Being A Human Person
BEING A HUMAN PERSON
Producers: Mike Brett, Steve Jamison, Jo-Jo Ellison
Editor: Michael Aaglund
"What a strange and wonderful film it is.”
Mark Kermode (BBC)
“Loved the documentary Being A Human Person.”… “Extraordinary.”
“Honest, beautiful and sad. Few films have been true to the description
of Roy’s character and process - but this one really was.”
"The Willy Wonka of dreamlike absurdism opens his factory door for
an unmissable golden ticket tour.”
Robbie Collin (Daily Telegraph)
”Terrific”... “Unexpectedly moving.”
Guardian - Wendy Ide
"Funny and wistful”… “Generous, honest, insightful.”
Little White Lies
"A valuable introduction to the movies and to the man.”
Guardian - Peter Bradshaw
"The magic of movie-making is beautifully essayed”… “Poignant and illuminating."
“Insightful and frank”… “Fascinating, often brutally honest."
"Riveting and intriguing throughout."
“Affectionate and often enchanting."
“Sublimely crafted”… "A towering glimpse into the psychology of the cinematic craft."
The Morning Star
“Captivating”… "It’s mesmerizing to watch”… “Part tribute, part exegesis of one of Europe’s most inventive directors."
The Arts Desk
"This is not your usual documentary.”… “An intimate portrait of an idiosyncratic genius”… “A remarkable testament to a true original.”
“Scott does a terrific job of highlighting the humanism at the heart of Andersson’s absurdist work, exhibiting the same sympathy that runs throughout his subject’s surreal, tragicomic movies.”
Mark Kermode - from 02’15"
BBC - The Film Review
"Tender and very revealing”… "It's about the most candid depiction imaginable of a genius at work, and in crisis."
Jonathan Romney (Uncut)
From the multi-award winning producers of BAFTA-nominated Notes On Blindness comes Being A Human Person, a story about the reclusive Swedish filmmaker Roy Andersson.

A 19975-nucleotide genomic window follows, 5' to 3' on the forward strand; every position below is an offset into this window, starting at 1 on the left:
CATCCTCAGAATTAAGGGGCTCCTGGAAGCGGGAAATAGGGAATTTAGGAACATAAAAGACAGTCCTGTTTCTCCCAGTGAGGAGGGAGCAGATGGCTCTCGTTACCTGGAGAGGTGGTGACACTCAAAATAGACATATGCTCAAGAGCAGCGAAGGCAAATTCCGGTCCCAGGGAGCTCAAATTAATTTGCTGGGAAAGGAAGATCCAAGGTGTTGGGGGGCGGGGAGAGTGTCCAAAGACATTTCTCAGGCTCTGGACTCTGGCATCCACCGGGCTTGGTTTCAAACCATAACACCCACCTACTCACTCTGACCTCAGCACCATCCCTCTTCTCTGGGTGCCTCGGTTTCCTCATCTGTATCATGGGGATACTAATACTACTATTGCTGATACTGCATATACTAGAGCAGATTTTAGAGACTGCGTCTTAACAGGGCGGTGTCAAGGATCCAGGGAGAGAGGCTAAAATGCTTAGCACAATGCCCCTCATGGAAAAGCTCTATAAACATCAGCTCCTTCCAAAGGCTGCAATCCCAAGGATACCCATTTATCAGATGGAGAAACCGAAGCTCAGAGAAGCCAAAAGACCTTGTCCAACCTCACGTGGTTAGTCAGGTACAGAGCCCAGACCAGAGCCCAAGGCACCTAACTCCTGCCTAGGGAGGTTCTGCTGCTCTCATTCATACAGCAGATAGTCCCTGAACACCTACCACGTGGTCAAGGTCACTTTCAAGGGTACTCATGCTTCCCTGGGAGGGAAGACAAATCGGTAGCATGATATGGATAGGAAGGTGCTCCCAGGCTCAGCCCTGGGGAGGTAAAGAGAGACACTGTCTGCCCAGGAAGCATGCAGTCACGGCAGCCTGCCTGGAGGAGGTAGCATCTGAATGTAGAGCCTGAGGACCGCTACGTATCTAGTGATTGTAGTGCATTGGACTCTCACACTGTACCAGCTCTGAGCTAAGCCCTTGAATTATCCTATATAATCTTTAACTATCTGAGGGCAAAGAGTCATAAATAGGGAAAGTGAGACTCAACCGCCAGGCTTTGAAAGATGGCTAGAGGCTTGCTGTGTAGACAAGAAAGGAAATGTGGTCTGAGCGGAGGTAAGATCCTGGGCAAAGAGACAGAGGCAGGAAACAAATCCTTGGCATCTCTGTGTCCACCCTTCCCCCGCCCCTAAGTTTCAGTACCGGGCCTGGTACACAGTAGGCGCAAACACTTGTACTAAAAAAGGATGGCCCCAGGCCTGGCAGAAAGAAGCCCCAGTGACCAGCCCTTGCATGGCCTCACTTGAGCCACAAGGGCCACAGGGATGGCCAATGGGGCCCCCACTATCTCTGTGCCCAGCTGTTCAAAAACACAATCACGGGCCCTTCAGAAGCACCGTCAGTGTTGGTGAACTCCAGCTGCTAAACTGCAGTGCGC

Our story begins as Roy embarks on production of what we now know to be his final movie. The film - About Endlessness - will mark the end of a major chapter in cinema. For when Roy stops making films, they will simply never be made in this way again.
But this film’s concern stretches far beyond simply evaluating Roy’s contribution to cinema or charting a ‘behind the scenes’ of his final film. Being a Human Person explores the philosophical and emotional stresses of a creator accepting that this will be his last work of art. As Roy wrestles with what it means to call time on his career, so too he wrestles with the meaning of his own life and the fragility of human existence.
Told poetically, with the production chronology of Roy’s swan-song intentionally blurred, Being a Human Person has a distinctly anthropological approach: rich in humanity; full of deep insight into the mind of an unrivalled storyteller; and a fascinating head-first dive into a hitherto unknown part of Roy Andersson’s extraordinary world.
Being A Human Person was selected for the IDFA Forum 2018. It is a co-production between Archer’s Mark and Studio 24 - and gets its UK release by Curzon / Artificial Eye on 16th October 2020.